2. Appellant next contends that "the trial court erred in failing to grant appellant's motions for change of *740 venue since the setting of the trial was inherently prejudicial and the voir dire disclosed actual prejudice on the part of the jurors."

Substantially the same evidence in support of the motion for change of venue was submitted in the Mooney case, supra. We dealt thoroughly with these issues in Division 2 of Mooney and our holding there is applicable to this enumeration of error.

Appellant urges, however, that his situation is different since Mooney was tried and convicted before his trial began and that Mooney's conviction was well publicized by the media. While the trial judge could have considered this fact in ruling on the motion, we cannot say that he abused his discretion in overruling the motion. See Reed v. State, 238 Ga. 457 (233 SE2d 369) (1977) and Coleman v. State, 237 Ga. 84 (226 SE2d 911) (1976). To hold otherwise would mandate that a defendant could never be tried in the county where a co-defendant had been previously tried and convicted.

Exhaustive voir dire questioning of prospective jurors does not show that the jurors had been prejudiced by the pretrial publicity, including that concerning the previous conviction of Mooney. The record shows that the 12 trial jurors stated on examination that they had no opinion as to the guilt or innocence of the appellant and that they would base their verdict solely on the evidence introduced at trial. That is the bottom line in all change of venue motions. We find no abuse of discretion in denying the motions of change of venue.

3. Appellant next contends that "the jury was improperly impaneled from a stale list, resulting in a jury that was demonstrably not fairly representative of the community."

We held in Mooney, supra, (p. 395), that "the failure of the jury commissioners to revise the jury array in accordance with Code Ann. § 59-106 for a period of three years and eight months will not alone invalidate the jury. McHan v. State, 232 Ga. 470 (207 SE2d 457) (1974); Haden v. State, 176 Ga. 304 (168 SE 272) (1933)."

It cannot be said that a failure to revise the jury list in this period of time resulted in a prima facie case of "age discrimination" or otherwise resulted in a failure to *741 represent a cross section of the community. This court has held that the exclusion of a certain age group from a jury pool does not result in a per se illegal array. Hudson v. State, 240 Ga. 70 (239 SE2d 330) (1977) and Fouts v. State, 240 Ga. 39 (239 SE2d 366) (1977).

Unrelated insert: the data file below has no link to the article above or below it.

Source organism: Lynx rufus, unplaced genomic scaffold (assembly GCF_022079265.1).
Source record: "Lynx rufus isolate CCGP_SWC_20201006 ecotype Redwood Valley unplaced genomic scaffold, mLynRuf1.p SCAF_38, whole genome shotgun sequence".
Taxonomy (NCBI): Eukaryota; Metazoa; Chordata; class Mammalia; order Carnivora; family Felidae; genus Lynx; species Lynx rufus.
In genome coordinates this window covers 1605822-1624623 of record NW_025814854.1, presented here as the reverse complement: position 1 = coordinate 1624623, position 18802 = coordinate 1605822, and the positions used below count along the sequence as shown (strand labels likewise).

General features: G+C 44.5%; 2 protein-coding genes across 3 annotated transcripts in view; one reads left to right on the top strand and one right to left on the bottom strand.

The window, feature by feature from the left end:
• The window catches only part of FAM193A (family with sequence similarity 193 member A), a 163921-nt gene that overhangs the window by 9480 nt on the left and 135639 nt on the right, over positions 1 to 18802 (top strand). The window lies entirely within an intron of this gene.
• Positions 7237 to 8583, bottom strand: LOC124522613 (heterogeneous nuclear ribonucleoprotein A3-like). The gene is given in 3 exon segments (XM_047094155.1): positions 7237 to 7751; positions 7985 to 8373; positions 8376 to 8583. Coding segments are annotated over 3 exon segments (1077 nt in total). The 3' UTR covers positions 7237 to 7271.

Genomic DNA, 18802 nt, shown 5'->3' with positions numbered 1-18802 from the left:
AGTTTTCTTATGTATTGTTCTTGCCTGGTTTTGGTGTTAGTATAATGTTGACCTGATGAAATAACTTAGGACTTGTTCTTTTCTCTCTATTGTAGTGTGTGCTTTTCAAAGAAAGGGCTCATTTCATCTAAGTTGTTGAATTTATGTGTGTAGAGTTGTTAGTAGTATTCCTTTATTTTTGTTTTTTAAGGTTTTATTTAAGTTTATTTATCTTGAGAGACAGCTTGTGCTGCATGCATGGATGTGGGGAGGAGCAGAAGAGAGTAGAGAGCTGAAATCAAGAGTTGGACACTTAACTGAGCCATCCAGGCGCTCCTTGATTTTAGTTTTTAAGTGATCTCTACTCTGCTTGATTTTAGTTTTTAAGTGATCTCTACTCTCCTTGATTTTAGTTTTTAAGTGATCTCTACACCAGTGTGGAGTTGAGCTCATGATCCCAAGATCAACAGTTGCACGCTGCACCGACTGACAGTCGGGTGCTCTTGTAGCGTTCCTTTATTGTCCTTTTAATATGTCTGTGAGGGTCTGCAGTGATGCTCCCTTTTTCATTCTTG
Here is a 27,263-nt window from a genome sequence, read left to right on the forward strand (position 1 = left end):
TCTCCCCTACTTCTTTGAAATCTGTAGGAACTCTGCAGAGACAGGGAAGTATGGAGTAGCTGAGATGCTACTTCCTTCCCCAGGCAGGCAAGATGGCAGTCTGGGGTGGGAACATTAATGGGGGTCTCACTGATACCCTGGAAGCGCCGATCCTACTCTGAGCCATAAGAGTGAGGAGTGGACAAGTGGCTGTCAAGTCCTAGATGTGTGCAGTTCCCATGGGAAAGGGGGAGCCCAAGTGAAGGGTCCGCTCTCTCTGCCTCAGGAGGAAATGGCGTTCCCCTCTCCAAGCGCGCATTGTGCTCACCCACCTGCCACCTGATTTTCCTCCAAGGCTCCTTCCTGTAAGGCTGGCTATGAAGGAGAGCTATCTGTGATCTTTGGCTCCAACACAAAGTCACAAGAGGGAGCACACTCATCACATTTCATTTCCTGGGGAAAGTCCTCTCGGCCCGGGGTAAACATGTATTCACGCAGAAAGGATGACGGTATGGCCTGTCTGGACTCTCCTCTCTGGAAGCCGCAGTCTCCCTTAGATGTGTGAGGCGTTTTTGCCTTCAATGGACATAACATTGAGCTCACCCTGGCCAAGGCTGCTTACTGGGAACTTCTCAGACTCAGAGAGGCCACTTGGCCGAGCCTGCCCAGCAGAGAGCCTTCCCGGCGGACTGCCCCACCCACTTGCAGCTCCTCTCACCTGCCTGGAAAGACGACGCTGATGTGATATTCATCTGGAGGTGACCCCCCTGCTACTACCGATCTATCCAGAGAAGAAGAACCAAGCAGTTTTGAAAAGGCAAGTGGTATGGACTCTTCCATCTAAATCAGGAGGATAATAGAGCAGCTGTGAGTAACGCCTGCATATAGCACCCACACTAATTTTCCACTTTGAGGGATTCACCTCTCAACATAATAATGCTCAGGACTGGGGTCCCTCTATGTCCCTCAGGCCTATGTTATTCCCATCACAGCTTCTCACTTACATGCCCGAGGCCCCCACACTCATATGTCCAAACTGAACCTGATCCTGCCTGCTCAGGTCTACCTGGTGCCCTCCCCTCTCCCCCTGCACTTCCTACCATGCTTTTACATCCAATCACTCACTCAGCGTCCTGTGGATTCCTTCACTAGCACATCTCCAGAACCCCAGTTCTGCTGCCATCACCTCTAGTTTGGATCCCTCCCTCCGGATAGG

This enumeration is without merit.

4. Appellant contends that "the trial court erred in admitting in evidence numerous repetitious and inflammatory photographs of the victim," resulting in prejudice to him.

These pictures were substantially the same set of color photographs used in the Mooney trial. Citing well established Georgia law we held in Mooney, supra, that the trial court did not err in admitting these photographs into evidence.[1]

5. Lastly, the appellant alleges error in the trial court's charge on conspiracy, contending that the charge was erroneous, misleading and confusing, and that it conveyed to the jury the impression that "they could convict the defendant of the crime of murder merely by finding him guilty of a conspiracy to commit the murder."

In reviewing the entire charge on conspiracy, we conclude that the trial court correctly defined the law of conspiracy and clearly established the state's burden of proof. We find no error in the charge as given.

Judgment affirmed. All the Justices concur, except Hill, J., who concurs in the judgment only.


[1] According to the record 24 color photographs of the victim were introduced into evidence by the district attorney. At least a number of those could be said to be repetitious and merely cumulative. To this writer it appears that some prosecuting attorneys are taking license with the very liberal policy of this court in refusing to find reversible error in the use of photographs. The use of photographs should be limited to only those which are relevant and illustrative of the issues.